Humans can't either. But when we came to a fork in the evolutionary road—brawn this way, brains that way—we took the cerebral route. This development came to be known as encephalization: We ended up with brains that are much bigger than our body size would indicate.

Cooking was the key, said Herculano-Houzel, whose study appeared this week in the journal Proceedings of the National Academy of Sciences. Heating our food unlocked nutrition: 100 percent of a cooked meal is metabolized by the body, whereas raw foods yield just 30 or 40 percent of their nutrients.

So the answer is no for a much simpler set of reasons than you're anticipating. Without fire we're just a set of slightly brighter than average apes. We've evolved as a result of our technologies to the point where we could no longer live without fire. It's impossible to maintain the brain mass and body mass that we have without cooking, without fire.

  • $\begingroup$ Actually we probably could now live with electrical heating in place of fire. The weakest link is refining metals from ores with electrical heating but I don't think that's impossible. But developing electrical technology without first mastering fire surely is. $\endgroup$ – nigel222 Feb 8 '16 at 10:08
  • $\begingroup$ Considering how much of the world's population still cooks on fires and how much of the world's electricity is generated by coal/oil/gas(/nuclear) power plants, we're still pretty stuffed without fire. Even in a modern house the heating and hot water will usually be gas powered. We could survive without fire, but it's still the basis of a massive proportion of global infrastructure. $\endgroup$ – Separatrix Feb 8 '16 at 10:15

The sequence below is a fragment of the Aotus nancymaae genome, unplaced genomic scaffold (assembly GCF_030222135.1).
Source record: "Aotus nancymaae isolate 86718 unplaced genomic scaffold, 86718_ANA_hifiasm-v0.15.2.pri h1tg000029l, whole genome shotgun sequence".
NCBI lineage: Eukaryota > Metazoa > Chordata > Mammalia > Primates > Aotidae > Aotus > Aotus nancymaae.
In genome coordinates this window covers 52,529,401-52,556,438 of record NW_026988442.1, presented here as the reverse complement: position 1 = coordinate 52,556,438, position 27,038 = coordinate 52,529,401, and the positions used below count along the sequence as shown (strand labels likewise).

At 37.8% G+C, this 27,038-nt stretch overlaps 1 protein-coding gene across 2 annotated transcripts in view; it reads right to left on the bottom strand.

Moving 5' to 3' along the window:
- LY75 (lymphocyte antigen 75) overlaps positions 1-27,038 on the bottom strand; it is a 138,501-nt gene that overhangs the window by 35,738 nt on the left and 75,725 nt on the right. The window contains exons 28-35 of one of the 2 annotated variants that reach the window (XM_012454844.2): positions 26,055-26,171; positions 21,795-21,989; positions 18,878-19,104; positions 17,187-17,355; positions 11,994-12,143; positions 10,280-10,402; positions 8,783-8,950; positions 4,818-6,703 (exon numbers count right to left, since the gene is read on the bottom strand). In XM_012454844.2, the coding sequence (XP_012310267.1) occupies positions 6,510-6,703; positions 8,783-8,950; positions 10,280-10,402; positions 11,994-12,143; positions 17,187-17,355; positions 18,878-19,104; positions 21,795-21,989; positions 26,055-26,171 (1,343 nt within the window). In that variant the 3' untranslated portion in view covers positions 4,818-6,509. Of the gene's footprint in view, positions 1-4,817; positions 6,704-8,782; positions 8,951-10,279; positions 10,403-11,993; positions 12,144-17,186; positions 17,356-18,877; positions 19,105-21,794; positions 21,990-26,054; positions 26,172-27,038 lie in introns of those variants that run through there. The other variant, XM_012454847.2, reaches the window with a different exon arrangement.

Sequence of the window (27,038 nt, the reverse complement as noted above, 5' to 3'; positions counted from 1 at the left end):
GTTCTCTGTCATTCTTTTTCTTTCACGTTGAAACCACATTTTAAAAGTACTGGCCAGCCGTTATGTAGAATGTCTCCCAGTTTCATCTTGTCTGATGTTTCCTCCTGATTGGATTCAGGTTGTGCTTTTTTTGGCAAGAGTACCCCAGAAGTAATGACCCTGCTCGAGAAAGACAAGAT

• $\begingroup$ It was a hypothetical. We'd need a very strong motive to actually do so. Can't think of any such, even if we do drastically scale back use of fossil fuels in the face of global warming. $\endgroup$ – nigel222 Feb 8 '16 at 10:34

Any race species that is incapable of making use of that fire that is generated naturally is not capable of becoming a high-tech society. High tech requires creativity, inquisitiveness, etc. -- If you can't figure how to use fire, you can't figure out high tech.



Unfortunately, humanity as we know it would not have evolved without the use of fire. A huge part of our current advancement is directly linked to the fact that, some time ago, someone decided to eat cooked meat.

Without fire, it is also quite possible that homo-whatever would have gone extinct long ago.


If they lived in a highly geothermal area they could have used that to cook. Carve a crucible out of high temperature rocks and you could start to refine metals. With plenty of ore they could make some sort of solar oven, and so spread out to anywhere that was highly sunny. It wouldn't be easy and I can't see what would stop them getting fire but maybe you could get high tech.

  • $\begingroup$ Except they wouldn't be able to move out of their location without carying a self sustaining / renewable heat source. $\endgroup$ – MakorDal Feb 8 '16 at 10:48